The Internet and information: Has a desire for speed led to short-cuts on fact-checking?
The Internet has given us a world of information at our fingertips. It has also given us a world of misinformation.
As a “snowbird” living most of the winter away from my northern home, the Internet allows me to stay in touch with friends and family back home and keep up with local news. As a traveller, I use the Internet to plan trips and discover places to visit. As a writer, I rely on the Internet as a research tool.
I value what the Internet has to offer and can’t imagine my life without it anymore. In addition to the information it provides at our fingertips, it allows us to connect with people across the globe and discuss things that matter.
I am also acutely aware I cannot believe everything I read online. It is easy to post information on the Internet. No curator vets and edits content to ensure accuracy. Sometimes inaccurate information gets repeated on what are otherwise reliable and reputable sites.
The Internet has changed the way news is reported and received. Everyone is now a reporter. We learn instantly about events occurring on the other side of the world. The ability to know so much so quickly is amazing, but there have been side effects. Professional journalism faces increased pressure to get the news out quickly and to create story headlines that will be noticed. This pressure sometimes leads to shortcuts on fact-checking, and a reliance on speculation. Minutes after a tragedy has occurred, you turn on your television and find a reporter interviewing an expert. The expert speculates about the event and what led up to it, without knowing the particular situation and before all the facts have been uncovered.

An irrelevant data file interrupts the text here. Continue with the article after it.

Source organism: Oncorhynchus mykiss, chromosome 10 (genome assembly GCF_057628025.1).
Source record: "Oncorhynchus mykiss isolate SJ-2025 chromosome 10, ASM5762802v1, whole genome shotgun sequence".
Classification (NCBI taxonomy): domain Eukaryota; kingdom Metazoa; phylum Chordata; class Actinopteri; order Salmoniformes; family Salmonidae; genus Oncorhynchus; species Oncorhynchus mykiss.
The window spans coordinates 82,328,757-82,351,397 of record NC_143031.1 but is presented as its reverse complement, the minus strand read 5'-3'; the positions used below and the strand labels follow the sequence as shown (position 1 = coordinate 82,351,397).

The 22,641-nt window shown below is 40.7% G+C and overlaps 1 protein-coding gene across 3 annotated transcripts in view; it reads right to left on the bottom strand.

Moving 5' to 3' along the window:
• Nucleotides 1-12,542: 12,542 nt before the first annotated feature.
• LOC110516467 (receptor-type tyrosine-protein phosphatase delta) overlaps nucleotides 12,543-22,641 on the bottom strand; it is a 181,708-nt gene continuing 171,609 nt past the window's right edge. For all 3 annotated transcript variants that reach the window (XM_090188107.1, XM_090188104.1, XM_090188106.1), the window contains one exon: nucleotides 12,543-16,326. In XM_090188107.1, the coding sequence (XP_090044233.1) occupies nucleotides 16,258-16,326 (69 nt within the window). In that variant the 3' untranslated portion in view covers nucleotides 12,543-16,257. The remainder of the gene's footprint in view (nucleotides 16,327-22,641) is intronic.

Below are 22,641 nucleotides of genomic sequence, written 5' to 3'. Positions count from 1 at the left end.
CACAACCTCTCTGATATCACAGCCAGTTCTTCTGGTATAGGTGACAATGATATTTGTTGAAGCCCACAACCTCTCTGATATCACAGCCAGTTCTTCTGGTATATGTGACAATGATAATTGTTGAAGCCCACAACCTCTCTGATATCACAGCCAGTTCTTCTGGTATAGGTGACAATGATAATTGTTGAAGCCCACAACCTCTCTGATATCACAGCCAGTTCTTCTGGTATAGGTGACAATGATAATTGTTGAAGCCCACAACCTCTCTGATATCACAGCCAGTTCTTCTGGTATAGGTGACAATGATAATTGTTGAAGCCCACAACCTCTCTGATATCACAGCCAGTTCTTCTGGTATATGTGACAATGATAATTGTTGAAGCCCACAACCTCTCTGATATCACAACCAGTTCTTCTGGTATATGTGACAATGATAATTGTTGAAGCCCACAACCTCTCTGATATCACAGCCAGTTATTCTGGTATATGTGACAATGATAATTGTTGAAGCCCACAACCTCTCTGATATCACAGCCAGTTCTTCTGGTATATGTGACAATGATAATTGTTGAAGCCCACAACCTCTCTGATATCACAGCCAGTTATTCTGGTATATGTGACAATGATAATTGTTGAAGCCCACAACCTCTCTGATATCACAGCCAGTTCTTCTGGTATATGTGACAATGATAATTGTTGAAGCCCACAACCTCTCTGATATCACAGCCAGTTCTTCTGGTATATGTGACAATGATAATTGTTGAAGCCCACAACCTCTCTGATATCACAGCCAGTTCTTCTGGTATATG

Although rumour, unfounded allegations, and untruths can now circulate around the world quickly and easily, there are many credible and reputable sources of information on the Internet. To separate the wheat from the chaff, each of us needs to read with a critical eye. This applies to print media as well as digital media. If it sounds incredible, a little off, or as if there must be more to the story, maybe further investigation is needed before believing and blindly rebroadcasting to your social networks.
We need to call out and challenge the information we know is wrong. We should demand thoroughness and solid fact-checking from our journalists and reporters.